In the latest issue of Esquire, columnist Stephen Marche offers an intriguing take on the current vampire craze. In “What’s Really Going on With All These Vampires,” Marche proposes that the vampire characters are proxies for gay men, and the fantasies encoded in books like Twilight, The Vampire Diaries, and Charlaine Harris’ Sookie Stackhouse books (for an older but no less fantasy prone audience), involve the awkward girl scoring with the un-gettable guy. March writes:
Edward, the romantic hero of the Twilight series, is a sweet, screwed-up high school kid, and at the beginning of his relationship with Bella, she is attracted to him because he is strange, beautiful, and seemingly repulsed by her. This exact scenario happened several times in my high school between straight girls and gay guys who either hadn’t figured out they were gay or were still in the closet. Twilight‘s fantasy is that the gorgeous gay guy can be your boyfriend, and for the slightly awkward teenage girls who consume the books and movies, that’s the clincher. Vampire fiction for young women is the equivalent of lesbian porn for men: Both create an atmosphere of sexual abandon that is nonthreatening. That’s what everybody wants, isn’t it? Sex that’s dangerous and safe at the same time, risky but comfortable, gooey and violent but also traditional and loving. In the bedroom, we want to have one foot in the twenty-first century and another in the nineteenth
Anyone who knows me has heard me bitch about the profoundly anti-feminist strains in Twilight and the Sookie Stackhouse books (which are the inspirations for the deliciously trashy True Blood TV series). In the latter, especially, there’s also something profoundly homophobic. Lafayette, the gender-queer drug dealer who is the most interesting thing in the True Blood series, is barely a blip on the radar of the novels, dying an ugly death at the beginning of the second book; and ancient teenager Godric, whose portrayal in the series was exquisite and poignant, is a ravenous pederast in the novels. So for Harris, the really un-gettable boys must die awful deaths and be exposed as truly monstrous monsters – to do otherwise spoils the fantasy. And it goes without saying that in Meyer’s sanitized universe, there are no queer characters at all.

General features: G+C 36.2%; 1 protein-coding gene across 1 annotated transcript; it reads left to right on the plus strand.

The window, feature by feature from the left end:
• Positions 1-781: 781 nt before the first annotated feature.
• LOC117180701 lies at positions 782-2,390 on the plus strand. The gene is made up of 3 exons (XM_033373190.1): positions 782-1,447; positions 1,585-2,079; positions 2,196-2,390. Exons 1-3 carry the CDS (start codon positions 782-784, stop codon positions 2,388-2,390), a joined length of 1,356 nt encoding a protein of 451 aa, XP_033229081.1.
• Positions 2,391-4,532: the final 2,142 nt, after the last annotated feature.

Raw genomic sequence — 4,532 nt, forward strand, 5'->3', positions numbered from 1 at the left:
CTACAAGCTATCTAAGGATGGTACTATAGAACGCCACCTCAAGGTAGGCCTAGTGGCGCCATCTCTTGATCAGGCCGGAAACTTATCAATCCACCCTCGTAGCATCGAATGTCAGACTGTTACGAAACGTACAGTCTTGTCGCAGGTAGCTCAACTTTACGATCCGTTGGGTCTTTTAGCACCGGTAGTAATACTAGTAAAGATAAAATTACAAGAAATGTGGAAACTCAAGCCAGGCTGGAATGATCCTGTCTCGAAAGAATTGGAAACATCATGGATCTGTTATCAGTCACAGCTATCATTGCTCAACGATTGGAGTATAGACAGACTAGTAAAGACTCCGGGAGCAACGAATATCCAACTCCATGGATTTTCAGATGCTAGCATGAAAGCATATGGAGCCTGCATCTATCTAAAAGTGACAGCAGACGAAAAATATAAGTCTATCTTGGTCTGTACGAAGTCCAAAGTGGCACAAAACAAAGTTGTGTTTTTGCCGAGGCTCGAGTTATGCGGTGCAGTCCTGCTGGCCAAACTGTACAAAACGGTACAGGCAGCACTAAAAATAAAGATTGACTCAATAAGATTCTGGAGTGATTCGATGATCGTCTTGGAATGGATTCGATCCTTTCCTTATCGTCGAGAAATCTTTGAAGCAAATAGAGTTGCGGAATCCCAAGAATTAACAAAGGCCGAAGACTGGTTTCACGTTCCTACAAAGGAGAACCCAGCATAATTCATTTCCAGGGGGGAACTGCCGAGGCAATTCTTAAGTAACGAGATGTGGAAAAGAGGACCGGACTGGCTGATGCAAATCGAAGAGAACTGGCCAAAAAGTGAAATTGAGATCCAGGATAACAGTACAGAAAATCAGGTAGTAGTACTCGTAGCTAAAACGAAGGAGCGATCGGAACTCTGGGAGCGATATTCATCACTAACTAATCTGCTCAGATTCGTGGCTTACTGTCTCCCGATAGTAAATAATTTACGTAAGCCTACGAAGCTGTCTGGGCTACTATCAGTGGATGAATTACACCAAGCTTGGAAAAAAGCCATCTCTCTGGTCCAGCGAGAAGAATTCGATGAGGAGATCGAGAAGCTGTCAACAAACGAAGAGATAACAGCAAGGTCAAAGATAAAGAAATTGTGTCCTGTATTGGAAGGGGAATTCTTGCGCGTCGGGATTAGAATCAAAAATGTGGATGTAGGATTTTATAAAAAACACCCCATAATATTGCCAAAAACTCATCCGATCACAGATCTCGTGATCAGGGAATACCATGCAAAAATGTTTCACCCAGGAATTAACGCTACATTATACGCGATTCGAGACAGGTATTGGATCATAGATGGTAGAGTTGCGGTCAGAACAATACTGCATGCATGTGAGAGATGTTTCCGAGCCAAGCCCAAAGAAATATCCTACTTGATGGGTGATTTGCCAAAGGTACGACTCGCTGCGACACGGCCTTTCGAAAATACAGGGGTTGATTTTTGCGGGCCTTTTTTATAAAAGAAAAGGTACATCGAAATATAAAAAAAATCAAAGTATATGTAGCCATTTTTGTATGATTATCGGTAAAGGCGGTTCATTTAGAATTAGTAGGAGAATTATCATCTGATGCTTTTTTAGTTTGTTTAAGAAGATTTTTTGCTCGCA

Marche sees the fantasy moving us as a culture toward something positive:
For most Americans, there is no longer any such thing as a shameful sexual act between consenting adults. Having a bland sex life? Now, that’s shameful. No one would dare admit to that.
And so vampires have appeared to help America process its newfound acceptance of what so many once thought strange or abnormal. Adam and Steve who live on your corner with their adorable little son and run a bakery? The transgendered man who gave birth to a healthy baby? The teenage girl who wishes that all boys could be vampires? All part of the luscious and terrifying magic of today’s sexual revolution. The political consequences are sweeping — Iowa’s Supreme Court ruling on gay marriage is further proof of an old wise man’s [Winston Churchill] dictum that the United States invariably does the right thing, after first exhausting all the other alternatives — and the cultural impact is just beginning to be felt.
Despite his positive spin on the cultural phenomenon, I think there’s something a tad misogynist about Marche’s reading. Like all fag-hag stories, and like too many of these vampire novels, there is a presumption that these girls are alienated from their own desires, and incapable of expressing sexual agency, and pursue the queer boy because they’re emotionally unable to get what they want in ordinary relationships. There’s nothing empowering about a girl surrendering her sexuality to a vampire boyfriend, and there’s nothing empowering about a girl sublimating her desire to commit to her gay bff. I want to buy Marche’s rosy thesis that these fantasies make all queerness (not just of the homosexual variety) more palatable to middle America, but it seems to be asking middle America’s girls to pay a troubling toll in the process.